This week, the notorious "Dr." Laura said she is leaving her radio show after once again shooting her mouth off. But this time it was by using the "n" word and prompting a coalition of groups including Unity: Journalists of Color, the Women's Media Center, and the Gay and Lesbian Alliance Against Defamation to get her to apologize and retire from radio. For me, it was déjà vu all over again.
And you want to read this to end, trust me.
From 2000 through 2001, it sometimes seemed like I had more of a relationship with Dr. Laura than with my girlfriend. As the community relations director at GLAAD, I spent more time than I care to recall talking about Dr. Laura, working on GLAAD's successful campaign to get her nationally syndicated TV show off the air, and traveling the country working with allied groups and meeting with the affiliate stations that had her show foisted upon them.
A Little History
The differences between then and now have made me realize how much has changed -- and how much hasn't -- in our community over the past decade. The short story is that we did not have the Internet as an organizing tool (especially Twitter), but the greater issue is that the media and our community have come very far in changing attitudes, lowering the tolerance for public defamation of all kinds. We see it happen every day, and it happens fast and furious. Back then we had to convince people she was a bigot; today, not so much.
At the time, GLAAD was growing fast, having worked on much larger-scale national issues and being at the center of media influence in a way it had never been before, particularly around framing news issues and creating national debate about specific issues of defamation. Fresh off the controversial but highly visible campaign to combat Eminem's hateful and violently homophobic lyrics, Laura Schlessinger's comments about gay people being "biological errors" and many other offensive and inaccurate rants, GLAAD swung into action. We began a campaign that would last over a year, leading to the creation of an online activist organization focused on direct action and aggressive tactics, StopDrLaura.com, that pushed GLAAD to be more aggressive (more on that soon) and an investment by GLAAD in a campaign that was nuanced, very costly, and, in the end, so effective it garnered a PR Week award for nonprofit campaign of the year.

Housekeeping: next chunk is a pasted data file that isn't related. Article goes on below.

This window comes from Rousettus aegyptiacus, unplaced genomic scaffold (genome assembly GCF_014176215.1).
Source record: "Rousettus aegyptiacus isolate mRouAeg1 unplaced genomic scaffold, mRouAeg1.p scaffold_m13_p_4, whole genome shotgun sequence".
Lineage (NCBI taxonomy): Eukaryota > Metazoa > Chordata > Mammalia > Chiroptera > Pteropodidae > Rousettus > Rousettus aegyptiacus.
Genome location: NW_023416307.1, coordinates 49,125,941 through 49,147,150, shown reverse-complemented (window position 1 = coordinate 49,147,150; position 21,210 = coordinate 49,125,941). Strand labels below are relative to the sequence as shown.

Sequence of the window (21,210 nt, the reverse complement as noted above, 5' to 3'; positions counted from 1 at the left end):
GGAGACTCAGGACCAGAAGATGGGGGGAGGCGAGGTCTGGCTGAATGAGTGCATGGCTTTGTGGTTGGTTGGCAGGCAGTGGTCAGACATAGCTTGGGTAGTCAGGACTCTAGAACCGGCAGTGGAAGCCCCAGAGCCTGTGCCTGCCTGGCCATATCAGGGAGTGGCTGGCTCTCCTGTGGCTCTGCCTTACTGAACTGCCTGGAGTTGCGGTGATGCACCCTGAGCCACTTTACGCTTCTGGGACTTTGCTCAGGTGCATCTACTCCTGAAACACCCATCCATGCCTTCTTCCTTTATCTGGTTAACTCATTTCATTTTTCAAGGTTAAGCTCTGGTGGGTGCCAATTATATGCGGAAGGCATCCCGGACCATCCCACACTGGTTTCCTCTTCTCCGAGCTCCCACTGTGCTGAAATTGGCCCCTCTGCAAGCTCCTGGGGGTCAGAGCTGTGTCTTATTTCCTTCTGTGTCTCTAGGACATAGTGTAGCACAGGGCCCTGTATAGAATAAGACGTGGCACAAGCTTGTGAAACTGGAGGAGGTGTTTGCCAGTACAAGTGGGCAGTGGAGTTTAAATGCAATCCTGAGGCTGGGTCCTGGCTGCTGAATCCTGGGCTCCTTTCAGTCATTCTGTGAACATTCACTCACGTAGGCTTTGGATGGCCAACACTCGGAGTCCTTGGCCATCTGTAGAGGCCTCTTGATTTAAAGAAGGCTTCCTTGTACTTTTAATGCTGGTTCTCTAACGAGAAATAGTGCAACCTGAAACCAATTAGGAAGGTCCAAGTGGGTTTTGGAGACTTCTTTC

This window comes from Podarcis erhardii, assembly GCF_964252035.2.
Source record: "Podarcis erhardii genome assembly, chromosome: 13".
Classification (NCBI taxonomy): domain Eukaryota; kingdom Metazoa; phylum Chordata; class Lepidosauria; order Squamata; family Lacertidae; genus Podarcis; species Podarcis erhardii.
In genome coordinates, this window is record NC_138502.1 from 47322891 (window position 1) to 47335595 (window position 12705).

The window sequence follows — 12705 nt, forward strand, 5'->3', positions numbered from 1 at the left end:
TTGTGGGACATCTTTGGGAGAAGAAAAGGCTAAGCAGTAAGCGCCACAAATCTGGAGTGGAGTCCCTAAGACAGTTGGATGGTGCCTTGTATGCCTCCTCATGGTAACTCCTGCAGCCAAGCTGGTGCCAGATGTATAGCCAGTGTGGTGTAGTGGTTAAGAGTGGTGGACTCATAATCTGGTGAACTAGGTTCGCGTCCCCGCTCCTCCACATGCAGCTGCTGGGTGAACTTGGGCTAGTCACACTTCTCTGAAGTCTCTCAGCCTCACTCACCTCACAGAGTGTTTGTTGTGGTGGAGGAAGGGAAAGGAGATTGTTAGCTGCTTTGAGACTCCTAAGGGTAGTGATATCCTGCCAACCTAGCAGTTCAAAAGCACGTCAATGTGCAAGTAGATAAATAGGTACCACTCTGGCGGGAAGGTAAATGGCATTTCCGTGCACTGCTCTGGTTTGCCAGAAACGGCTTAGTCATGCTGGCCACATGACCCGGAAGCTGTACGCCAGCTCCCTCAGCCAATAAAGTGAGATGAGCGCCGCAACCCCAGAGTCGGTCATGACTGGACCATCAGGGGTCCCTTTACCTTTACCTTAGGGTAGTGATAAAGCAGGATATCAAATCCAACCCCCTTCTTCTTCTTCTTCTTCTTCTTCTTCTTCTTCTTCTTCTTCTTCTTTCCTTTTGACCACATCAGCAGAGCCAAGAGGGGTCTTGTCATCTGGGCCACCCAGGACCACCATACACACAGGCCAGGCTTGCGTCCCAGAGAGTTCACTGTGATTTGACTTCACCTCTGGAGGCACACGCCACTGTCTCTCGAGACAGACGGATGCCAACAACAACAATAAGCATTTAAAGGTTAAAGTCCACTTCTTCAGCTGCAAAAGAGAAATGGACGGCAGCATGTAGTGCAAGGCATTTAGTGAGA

At the same time, many things have not changed. Dr. Laura called me a "brownshirt" on her show (and boy, did that piss off my family members who grew up under Mussolini in Italy). This time around, she is using the same name-calling tactic with Media Matters and spouting the same tired, inaccurate comments about her First Amendment rights being violated. I said it then -- over and over on national television and in the community -- and I say it now: There is no First Amendment right to have a nationally syndicated talk show. If there is, I would like my show now, please. MSNBC would be nice. I would be fine following Rachel Maddow.
But seriously, when it all started we had a very specific way of doing things at GLAAD -- driven by the leadership -- that included actually meeting with "Dr." Laura (lucky Joan Garry, our executive director, did that and survived), difficult but necessary meetings with Paramount, and ramping up our grassroots efforts to reach out to as many as possible of the CBS (Paramount-owned) affiliates that would be airing the show as well as local community groups that wanted to work with us to get the show shut down before it could air.